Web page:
A family has launched a civil action against Scotland’s prison service and NHS Forth Valley after their “high-risk” suicidal son took his own life in a cell.

William Brown – also known as William Lindsay – died at Polmont Young Offenders’ Institution on October 7 2018, aged 16, days after being sent there on remand.

The teenager’s mother, Christine Lindsay, who is from Glasgow, believes her son was not safe in his cell and said it is her duty to “cry out for justice”.

She said Scottish politicians should “hang their heads in shame” over not taking more action to tackle suicide rates in the country’s prisons.

The Crown Office said in September 2019 that it would not bring charges against the Scottish Prison Service (SPS) over William’s death.

The family’s lawyer Aamer Anwar said SPS and NHS Forth Valley will be served with a summons on Tuesday October 26.

In a statement on behalf of the family, Mr Anwar said: “William was in the ‘high risk of suicide’ category.

“In the period 2012 to 2018, William had significant involvement with mental health services and was the subject of numerous assessments.”

The statement added: “Despite this information, we know he was removed from the observation cell and William was described as ‘being safe and secure’, and consequently was assessed as ‘no apparent risk’ and removed from the prison ‘talk to me strategy’.

“It is alleged he was not treated according to the standard operating procedures as a child should have been.”

On Saturday October 6, the family understand that William was in his cell on his own for long periods of time.

He was found dead the next day.

Mr Anwar said William’s family “no longer have any trust in the Scottish Government, the Scottish Prison Service or an FAI to deliver justice or the truth.”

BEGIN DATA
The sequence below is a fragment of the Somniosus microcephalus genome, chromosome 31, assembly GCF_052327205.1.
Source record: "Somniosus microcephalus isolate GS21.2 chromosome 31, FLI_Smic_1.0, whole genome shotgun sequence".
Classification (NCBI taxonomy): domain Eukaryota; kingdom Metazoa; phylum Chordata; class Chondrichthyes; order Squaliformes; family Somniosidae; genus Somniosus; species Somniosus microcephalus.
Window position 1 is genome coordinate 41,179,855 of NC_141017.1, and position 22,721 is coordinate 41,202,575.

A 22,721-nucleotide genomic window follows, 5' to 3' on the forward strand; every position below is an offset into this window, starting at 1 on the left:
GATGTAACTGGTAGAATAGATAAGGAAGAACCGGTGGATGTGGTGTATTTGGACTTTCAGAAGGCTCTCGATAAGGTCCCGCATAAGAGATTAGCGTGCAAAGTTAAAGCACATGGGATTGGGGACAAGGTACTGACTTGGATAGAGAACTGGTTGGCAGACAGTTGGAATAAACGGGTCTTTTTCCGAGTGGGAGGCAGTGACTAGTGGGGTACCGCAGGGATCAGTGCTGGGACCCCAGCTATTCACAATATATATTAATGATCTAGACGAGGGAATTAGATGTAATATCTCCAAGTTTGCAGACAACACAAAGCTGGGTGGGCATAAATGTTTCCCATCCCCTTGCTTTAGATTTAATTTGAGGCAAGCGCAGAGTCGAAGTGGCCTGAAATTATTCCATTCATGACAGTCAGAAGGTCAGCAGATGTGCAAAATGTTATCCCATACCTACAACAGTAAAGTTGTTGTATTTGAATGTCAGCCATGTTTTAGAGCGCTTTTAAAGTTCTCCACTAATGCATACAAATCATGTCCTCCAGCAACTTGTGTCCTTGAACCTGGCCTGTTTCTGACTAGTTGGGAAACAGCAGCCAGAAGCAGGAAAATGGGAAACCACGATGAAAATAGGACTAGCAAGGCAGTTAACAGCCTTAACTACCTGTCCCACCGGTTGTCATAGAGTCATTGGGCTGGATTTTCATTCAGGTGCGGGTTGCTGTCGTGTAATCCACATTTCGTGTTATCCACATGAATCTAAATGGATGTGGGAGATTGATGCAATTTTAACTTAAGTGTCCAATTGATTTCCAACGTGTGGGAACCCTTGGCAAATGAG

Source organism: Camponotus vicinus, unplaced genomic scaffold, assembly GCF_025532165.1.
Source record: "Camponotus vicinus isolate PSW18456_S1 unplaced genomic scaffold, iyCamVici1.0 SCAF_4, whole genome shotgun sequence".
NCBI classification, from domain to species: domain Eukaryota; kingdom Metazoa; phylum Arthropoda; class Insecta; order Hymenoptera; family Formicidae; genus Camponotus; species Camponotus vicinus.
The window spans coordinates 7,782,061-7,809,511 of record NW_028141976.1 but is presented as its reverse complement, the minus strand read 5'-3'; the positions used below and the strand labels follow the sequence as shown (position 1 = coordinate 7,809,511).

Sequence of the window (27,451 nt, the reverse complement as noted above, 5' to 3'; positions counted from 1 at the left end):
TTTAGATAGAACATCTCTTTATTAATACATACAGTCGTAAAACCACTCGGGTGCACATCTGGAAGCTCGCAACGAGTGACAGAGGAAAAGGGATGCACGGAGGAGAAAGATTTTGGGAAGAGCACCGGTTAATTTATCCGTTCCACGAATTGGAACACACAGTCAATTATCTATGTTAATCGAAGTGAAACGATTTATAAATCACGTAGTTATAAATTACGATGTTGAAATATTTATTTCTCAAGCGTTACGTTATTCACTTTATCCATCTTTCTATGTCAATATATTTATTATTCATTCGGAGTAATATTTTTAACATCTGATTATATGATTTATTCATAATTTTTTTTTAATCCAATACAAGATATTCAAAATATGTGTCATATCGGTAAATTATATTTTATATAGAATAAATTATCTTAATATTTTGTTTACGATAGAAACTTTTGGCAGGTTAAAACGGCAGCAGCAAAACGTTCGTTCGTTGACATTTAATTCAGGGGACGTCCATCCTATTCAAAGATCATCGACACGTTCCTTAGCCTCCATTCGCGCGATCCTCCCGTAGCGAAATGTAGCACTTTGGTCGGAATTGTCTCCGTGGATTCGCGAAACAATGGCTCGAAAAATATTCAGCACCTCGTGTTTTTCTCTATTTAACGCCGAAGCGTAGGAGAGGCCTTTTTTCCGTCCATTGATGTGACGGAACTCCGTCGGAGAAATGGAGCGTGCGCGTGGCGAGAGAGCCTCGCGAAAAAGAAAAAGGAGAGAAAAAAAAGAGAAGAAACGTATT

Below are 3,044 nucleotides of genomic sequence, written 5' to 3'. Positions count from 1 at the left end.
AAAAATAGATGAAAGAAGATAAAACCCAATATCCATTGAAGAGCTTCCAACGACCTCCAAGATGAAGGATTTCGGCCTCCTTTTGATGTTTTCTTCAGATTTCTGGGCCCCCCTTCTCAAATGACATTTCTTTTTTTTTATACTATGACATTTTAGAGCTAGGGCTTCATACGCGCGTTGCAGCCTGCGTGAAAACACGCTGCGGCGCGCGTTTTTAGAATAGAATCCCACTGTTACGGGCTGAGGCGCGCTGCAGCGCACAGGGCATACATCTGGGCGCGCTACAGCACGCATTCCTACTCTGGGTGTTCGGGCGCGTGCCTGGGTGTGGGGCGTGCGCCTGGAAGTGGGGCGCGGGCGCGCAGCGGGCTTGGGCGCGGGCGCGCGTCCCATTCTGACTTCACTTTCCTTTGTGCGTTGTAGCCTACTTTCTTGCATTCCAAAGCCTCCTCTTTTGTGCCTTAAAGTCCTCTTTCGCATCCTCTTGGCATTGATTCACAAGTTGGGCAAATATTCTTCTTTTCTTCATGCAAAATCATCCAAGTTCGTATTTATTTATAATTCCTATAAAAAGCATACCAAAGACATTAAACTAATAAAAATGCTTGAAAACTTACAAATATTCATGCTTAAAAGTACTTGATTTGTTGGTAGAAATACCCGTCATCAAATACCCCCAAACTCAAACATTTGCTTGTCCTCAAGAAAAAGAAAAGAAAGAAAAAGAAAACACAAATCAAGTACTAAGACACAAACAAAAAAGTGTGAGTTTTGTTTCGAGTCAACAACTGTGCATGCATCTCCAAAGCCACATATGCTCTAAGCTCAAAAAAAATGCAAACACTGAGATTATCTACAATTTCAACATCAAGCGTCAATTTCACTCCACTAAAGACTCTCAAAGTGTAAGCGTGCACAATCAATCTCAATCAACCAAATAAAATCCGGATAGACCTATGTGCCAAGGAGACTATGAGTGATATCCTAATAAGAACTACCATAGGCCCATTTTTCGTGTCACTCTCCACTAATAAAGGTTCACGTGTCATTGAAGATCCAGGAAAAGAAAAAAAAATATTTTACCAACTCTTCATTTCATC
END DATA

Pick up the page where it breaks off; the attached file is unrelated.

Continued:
He added: “Corporate homicide is, of course, the correct legal term, but William’s mother believes that what happened to her son can only be described as ‘state-sanctioned murder’.”

After learning SPS would not be prosecuted, the family submitted a victims right to review (VRR) – a scheme which enables victims to seek a review of why the Crown Office Procurator Fiscal Service has decided to prosecute or not prosecute.

The VRR said: “The family of William Brown or Lindsay argue that SPS were under a duty to take reasonable care to prevent him while in custody from taking his own life deliberately.

“SPS failed to do so, and in what can only be characterised as a gross breach of their relevant duty of care, caused or materially contributed to his death.”

The review continued: “William was an obvious high suicide risk.

“His suicide on October 7 2018, was therefore a foreseeable consequence of SPS’s failure of duty, which occurred when he was placed in a cell in circumstances that provided him with the opportunity to carry out that act.

“In these circumstances, as recognised in case law referred to in this VRR, SPS must be held accountable and indicted for the crime of corporate homicide under The Corporate Manslaughter and Corporate Homicide Act 2007.”

Forth Valley have been contacted for comment.